Underwater filmmaker Valerie de la Valdene died as a result of a gunshot in the three-story home she rented in Puerto Ayora on the Galapagos Islands on 5 July 2014. Valerie shot 70 segments for the television show The Aquanauts in the 90s and was the focus of “Primal Scream” on Discovery Channel, which was heavily promoted to tie in with the film, “Open Water”. Our thoughts go out to her family and friends.
The circumstances of her death are unclear. It has been labelled as a suicide by the authorities, yet the forensic evidence puts the gun in her subordinate hand and has her dominate hand with powder residue on her fingers, indicative that she was trying to push the gun away from her head.
Douglas Siefert’s eulogy to Valerie de la Valdene.
I am honored to have the opportunity to speak to the fine members of the Women Divers Hall of Fame and guests this evening.
I have always valued the women in my life. And, indeed, I have had the great fortune to have learned from some of the most valuable mentors a diver could ever know, such as Marjorie Bank, Norine Rouse, Valerie Taylor, Eugenie Clark, and many of the fine ladies here in this room tonight.
But there is one other special lady I learned a tremendous amount from, also a member of the Women Divers Hall of Fame. She is not with us tonight, except in spirit and in memory.
Her name is Valerie Elaine de la Valdene and I first met her on a dive boat, when I was a dive guide with Norine Rouse’s operation in the 1980s.
She just appeared on the boat one afternoon as a regular customer who was concerned about her abilities since she hadn’t dived in a while. I was asked to look after her and it was soon apparent she was an excellent diver. The next days and weeks, she started diving a lot and then started taking advanced classes, night diving classes, rescue diving classes. Finally, as PADI was running out of specialty courses, I realized she really was into diving but was maybe also interested in me.
We became friends, and more, and had many adventures together, some during the years when we were married and some before and some after. She took up underwater video filming and learned techniques from great teachers like her father, her Uncle Christian Odasso, Avi Klapfer, Tom Campbell and others. She was a natural talent with a good eye and go for it attitude that pushed her far beyond traditional comfort zones.
Valerie pursued her love of sea creatures — especially sharks — especially hammerhead sharks — with a determination that led to camera work on a television series called The Aquanauts.
Once, on a dive trip in the Northern Galapagos Islands, Valerie was drifting alone off Darwin Island, where she had become separated from the group.
Far from land and in choppy seas, she was surrounded by a number of sharks.
The sharks made close passes at her. They bumped her video camera but she was never bitten. You cannot discount the terror she must have felt at being intimidated by sharks. Her screams were sincere.
Anyone who has drifted alone for a few hours without the sight of a boat knows how vulnerable you are. How close to the edge one can be.
Ultimately she was rescued in the last hours of daylight by a search team led by Chris and Deda Newbert and her fellow divers. That night they had a big party to celebrate life. Eventually, a Discovery Channel special called “Primal Scream” was made about her experience and that introduced her to becoming a public figure on talk shows.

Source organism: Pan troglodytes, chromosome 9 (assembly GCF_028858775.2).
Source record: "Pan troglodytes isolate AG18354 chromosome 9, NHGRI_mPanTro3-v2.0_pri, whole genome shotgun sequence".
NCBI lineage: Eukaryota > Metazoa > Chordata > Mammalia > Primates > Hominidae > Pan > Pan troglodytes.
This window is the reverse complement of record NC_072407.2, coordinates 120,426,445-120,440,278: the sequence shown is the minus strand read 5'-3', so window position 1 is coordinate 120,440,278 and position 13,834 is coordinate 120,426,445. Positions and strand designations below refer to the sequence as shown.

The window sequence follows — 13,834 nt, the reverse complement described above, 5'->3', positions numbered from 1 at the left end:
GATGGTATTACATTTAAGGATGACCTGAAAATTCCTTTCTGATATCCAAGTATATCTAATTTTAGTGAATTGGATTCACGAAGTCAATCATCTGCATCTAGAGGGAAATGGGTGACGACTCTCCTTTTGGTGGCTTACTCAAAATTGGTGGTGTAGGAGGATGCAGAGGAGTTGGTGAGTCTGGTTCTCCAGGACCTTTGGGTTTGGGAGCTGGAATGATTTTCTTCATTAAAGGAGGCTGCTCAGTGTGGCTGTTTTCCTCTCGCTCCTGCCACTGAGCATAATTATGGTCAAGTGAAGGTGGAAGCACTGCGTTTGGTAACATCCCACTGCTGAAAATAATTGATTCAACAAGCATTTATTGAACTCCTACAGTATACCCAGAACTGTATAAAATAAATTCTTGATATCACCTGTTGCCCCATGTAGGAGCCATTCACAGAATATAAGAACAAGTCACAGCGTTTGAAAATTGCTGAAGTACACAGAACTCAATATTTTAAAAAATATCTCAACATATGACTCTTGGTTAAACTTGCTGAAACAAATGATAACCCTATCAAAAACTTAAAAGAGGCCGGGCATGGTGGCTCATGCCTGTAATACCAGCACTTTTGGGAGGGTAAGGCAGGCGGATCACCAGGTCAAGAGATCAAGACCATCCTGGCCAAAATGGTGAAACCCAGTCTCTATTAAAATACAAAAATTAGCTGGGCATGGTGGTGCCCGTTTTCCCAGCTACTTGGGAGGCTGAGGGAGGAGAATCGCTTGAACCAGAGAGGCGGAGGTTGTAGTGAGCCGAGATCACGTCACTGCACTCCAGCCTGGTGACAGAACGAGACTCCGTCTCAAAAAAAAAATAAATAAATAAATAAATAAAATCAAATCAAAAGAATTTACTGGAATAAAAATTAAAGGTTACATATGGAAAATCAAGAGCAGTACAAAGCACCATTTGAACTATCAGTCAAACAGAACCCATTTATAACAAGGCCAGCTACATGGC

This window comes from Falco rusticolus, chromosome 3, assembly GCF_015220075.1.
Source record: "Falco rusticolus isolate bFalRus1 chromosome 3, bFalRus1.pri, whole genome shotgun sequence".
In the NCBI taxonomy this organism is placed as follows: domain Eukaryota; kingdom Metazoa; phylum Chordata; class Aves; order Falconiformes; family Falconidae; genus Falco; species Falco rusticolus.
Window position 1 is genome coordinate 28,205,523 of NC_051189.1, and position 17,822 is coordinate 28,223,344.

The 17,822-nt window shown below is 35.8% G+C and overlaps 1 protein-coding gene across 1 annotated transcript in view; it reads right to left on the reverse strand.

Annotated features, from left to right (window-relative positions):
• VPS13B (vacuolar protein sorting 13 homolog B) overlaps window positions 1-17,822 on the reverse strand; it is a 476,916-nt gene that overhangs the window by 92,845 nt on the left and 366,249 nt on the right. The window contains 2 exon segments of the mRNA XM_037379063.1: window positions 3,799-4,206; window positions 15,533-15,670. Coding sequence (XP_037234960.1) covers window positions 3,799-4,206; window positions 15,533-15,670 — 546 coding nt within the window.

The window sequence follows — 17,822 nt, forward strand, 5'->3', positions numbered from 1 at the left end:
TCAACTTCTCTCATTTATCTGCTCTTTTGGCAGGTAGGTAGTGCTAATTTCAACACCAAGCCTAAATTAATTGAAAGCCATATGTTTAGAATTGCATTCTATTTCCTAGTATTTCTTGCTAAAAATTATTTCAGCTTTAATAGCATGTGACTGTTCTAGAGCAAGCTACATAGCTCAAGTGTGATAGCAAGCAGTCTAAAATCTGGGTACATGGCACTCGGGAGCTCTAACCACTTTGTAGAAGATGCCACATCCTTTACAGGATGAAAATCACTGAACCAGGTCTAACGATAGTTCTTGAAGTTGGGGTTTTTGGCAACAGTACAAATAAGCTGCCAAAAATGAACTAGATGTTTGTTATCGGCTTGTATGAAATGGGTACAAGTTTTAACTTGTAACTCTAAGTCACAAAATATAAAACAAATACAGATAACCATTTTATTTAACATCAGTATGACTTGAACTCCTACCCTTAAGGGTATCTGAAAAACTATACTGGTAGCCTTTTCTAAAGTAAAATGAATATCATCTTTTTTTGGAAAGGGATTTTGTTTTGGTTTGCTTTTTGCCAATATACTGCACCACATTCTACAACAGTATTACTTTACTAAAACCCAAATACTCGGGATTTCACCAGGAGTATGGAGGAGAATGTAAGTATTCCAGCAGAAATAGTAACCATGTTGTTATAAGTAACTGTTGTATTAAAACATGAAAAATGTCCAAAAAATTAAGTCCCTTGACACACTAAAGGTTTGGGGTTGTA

But eventually she tired of city life in New York and moved to the Galapagos Islands where she lived for eight years.
Valerie always lived from one extreme to another. For her, everything was the best of times then it was the worst of times. She rarely trifled with that big space in the middle where most people find their level of contentment.
A privileged few brought her great happiness and those same individuals could make her inconsolably angry when moods reversed course. Nonetheless, if she was your friend, you would have no more loyal friend, unconditional supporter, or enthusiastic, optimistic, confidant and sometimes enabler.
She could be the happiest person in the room and when she smiled and laughed with you, you felt a special magic glow as if anything was possible and life was extraordinary. She was both fearless and reckless. She was quick to befriend people that had no friends and didn’t always have the best judgement in people, but she could be a loyal friend and an energetic, entertaining companion for one person or twenty. She was the life of the party.
She did what she wanted without a thought of the consequences. Her sense of humor was not to everyone’s taste but if it was your taste it was as funny as funny gets. She could swear like a sailor and had a dark temper that was best handled by hiding or running away fast. She was a demanding perfectionist who demanded the highest standard of others and did things beautifully and brilliantly but never allowed herself to believe her results were quite good enough when even a blind man could see they were.
Normal life was hard for her and in many ways she made it harder for herself and for those around her. Cities really did not bring out the best in her and her trusting nature handicapped her when it came to interacting with dubious folk. I thought her sequestration into the natural world in the Galapagos would bring her peace and calm. I think we all did.
Tragically, in an act of villainy, she lost her life on this Fourth of July, and the world has lost a bright, shining light.
And now our Valerie sleeps with the hammerhead sharks, the manta rays, the sealions, the whale sharks and fishes in the waters of her beloved Galapagos.
Gone too soon and missed by all who knew her.